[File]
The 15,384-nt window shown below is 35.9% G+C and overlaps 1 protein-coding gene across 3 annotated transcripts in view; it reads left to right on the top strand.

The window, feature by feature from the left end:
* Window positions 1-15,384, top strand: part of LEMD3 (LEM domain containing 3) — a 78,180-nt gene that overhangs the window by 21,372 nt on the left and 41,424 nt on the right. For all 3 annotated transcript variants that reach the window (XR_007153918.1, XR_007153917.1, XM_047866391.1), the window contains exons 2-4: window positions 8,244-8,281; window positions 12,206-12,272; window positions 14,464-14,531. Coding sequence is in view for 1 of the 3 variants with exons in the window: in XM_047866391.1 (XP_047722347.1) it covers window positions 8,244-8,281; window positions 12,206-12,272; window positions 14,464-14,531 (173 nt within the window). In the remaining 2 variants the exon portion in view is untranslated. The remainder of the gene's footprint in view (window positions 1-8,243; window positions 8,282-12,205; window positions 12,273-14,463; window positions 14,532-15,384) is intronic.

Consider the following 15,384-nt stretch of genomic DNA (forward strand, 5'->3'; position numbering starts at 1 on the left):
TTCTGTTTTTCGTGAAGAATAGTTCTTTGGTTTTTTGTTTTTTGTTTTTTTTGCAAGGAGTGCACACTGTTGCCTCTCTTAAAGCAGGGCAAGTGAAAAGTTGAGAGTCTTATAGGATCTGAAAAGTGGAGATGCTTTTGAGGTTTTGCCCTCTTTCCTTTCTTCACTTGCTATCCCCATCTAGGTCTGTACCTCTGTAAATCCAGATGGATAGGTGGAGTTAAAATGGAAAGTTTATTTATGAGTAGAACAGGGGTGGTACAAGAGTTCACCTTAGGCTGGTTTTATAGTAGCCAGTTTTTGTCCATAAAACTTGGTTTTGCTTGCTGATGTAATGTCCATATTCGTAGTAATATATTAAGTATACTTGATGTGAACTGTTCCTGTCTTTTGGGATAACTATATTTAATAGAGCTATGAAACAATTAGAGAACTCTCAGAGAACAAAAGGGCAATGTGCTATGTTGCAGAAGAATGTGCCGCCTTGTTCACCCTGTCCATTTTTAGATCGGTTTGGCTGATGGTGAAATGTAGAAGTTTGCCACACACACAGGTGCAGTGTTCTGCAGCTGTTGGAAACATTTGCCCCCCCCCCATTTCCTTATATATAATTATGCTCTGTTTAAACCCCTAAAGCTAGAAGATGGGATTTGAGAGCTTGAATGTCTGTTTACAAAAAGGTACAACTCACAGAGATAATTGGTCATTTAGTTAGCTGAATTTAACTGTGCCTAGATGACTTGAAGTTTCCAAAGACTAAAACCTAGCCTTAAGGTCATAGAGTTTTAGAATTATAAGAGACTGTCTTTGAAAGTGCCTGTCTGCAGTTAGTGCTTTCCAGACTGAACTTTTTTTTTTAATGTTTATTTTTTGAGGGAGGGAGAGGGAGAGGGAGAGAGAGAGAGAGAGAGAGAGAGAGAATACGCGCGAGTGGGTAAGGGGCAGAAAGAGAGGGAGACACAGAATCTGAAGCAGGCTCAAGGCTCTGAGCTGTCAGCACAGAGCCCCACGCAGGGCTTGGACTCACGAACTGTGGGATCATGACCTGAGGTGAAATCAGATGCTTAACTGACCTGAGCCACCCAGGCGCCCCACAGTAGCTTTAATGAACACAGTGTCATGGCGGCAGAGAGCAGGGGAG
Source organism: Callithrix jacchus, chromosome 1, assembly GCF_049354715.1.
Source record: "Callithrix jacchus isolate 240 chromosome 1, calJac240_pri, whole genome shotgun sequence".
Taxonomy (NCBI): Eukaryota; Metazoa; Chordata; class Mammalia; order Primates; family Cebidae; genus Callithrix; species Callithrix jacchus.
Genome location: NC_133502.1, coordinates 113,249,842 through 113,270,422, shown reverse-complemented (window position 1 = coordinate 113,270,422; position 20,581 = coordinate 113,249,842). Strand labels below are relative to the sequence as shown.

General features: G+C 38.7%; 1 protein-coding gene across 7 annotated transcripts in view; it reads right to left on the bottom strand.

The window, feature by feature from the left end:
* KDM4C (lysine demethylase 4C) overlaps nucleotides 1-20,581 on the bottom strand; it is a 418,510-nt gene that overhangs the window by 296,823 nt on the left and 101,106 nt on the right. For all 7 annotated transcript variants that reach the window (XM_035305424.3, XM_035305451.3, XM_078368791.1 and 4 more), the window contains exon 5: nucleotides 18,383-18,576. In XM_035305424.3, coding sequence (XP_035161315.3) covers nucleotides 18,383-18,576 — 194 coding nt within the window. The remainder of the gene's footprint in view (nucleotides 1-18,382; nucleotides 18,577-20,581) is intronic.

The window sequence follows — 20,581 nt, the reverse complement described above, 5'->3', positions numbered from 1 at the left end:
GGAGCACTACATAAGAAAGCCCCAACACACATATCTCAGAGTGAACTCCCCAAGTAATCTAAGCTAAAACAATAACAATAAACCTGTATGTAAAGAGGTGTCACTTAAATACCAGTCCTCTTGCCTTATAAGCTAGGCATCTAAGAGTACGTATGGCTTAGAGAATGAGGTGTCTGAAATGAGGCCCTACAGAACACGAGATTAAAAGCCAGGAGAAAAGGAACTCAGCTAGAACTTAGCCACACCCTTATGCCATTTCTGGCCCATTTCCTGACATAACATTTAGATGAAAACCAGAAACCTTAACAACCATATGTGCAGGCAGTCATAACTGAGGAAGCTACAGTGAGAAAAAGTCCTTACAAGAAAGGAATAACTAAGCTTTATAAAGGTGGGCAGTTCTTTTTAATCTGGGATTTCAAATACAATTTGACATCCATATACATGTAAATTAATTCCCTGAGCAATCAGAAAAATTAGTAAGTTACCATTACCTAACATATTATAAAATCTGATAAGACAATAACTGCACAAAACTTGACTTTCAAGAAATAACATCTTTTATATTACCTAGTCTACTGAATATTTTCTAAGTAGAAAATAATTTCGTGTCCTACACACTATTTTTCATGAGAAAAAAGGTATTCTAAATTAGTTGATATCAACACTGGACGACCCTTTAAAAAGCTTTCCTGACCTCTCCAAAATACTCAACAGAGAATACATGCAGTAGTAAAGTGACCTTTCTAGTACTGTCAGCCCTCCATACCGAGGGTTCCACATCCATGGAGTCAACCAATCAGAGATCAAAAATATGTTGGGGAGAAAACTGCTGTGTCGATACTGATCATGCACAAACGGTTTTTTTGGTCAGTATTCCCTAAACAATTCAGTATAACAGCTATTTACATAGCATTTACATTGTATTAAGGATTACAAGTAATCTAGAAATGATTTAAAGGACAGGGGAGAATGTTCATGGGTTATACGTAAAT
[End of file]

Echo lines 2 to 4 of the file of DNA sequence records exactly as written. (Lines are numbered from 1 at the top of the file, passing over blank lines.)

The window, feature by feature from the left end:
* Window positions 1-15,384, top strand: part of LEMD3 (LEM domain containing 3) — a 78,180-nt gene that overhangs the window by 21,372 nt on the left and 41,424 nt on the right. For all 3 annotated transcript variants that reach the window (XR_007153918.1, XR_007153917.1, XM_047866391.1), the window contains exons 2-4: window positions 8,244-8,281; window positions 12,206-12,272; window positions 14,464-14,531. Coding sequence is in view for 1 of the 3 variants with exons in the window: in XM_047866391.1 (XP_047722347.1) it covers window positions 8,244-8,281; window positions 12,206-12,272; window positions 14,464-14,531 (173 nt within the window). In the remaining 2 variants the exon portion in view is untranslated. The remainder of the gene's footprint in view (window positions 1-8,243; window positions 8,282-12,205; window positions 12,273-14,463; window positions 14,532-15,384) is intronic.

Consider the following 15,384-nt stretch of genomic DNA (forward strand, 5'->3'; position numbering starts at 1 on the left):